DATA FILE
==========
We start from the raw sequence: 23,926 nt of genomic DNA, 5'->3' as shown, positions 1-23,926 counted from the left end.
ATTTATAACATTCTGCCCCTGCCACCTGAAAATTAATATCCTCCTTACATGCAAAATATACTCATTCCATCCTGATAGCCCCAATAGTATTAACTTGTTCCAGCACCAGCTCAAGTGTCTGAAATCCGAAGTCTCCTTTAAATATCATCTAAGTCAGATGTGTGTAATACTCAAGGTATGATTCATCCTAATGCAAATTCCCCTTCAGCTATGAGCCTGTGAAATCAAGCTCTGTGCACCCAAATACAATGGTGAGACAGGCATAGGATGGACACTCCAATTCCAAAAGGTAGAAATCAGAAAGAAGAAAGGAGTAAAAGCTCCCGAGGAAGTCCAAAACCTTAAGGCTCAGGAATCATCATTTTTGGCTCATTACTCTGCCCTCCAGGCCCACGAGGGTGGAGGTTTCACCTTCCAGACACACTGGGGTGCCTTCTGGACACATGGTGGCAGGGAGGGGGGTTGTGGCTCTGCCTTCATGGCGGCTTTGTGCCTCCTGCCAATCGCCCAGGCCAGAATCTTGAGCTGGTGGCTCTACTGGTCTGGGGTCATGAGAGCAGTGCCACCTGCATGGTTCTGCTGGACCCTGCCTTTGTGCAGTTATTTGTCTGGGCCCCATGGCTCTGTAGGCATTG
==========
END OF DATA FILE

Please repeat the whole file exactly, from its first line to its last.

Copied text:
We start from the raw sequence: 23,926 nt of genomic DNA, 5'->3' as shown, positions 1-23,926 counted from the left end.
ATTTATAACATTCTGCCCCTGCCACCTGAAAATTAATATCCTCCTTACATGCAAAATATACTCATTCCATCCTGATAGCCCCAATAGTATTAACTTGTTCCAGCACCAGCTCAAGTGTCTGAAATCCGAAGTCTCCTTTAAATATCATCTAAGTCAGATGTGTGTAATACTCAAGGTATGATTCATCCTAATGCAAATTCCCCTTCAGCTATGAGCCTGTGAAATCAAGCTCTGTGCACCCAAATACAATGGTGAGACAGGCATAGGATGGACACTCCAATTCCAAAAGGTAGAAATCAGAAAGAAGAAAGGAGTAAAAGCTCCCGAGGAAGTCCAAAACCTTAAGGCTCAGGAATCATCATTTTTGGCTCATTACTCTGCCCTCCAGGCCCACGAGGGTGGAGGTTTCACCTTCCAGACACACTGGGGTGCCTTCTGGACACATGGTGGCAGGGAGGGGGGTTGTGGCTCTGCCTTCATGGCGGCTTTGTGCCTCCTGCCAATCGCCCAGGCCAGAATCTTGAGCTGGTGGCTCTACTGGTCTGGGGTCATGAGAGCAGTGCCACCTGCATGGTTCTGCTGGACCCTGCCTTTGTGCAGTTATTTGTCTGGGCCCCATGGCTCTGTAGGCATTG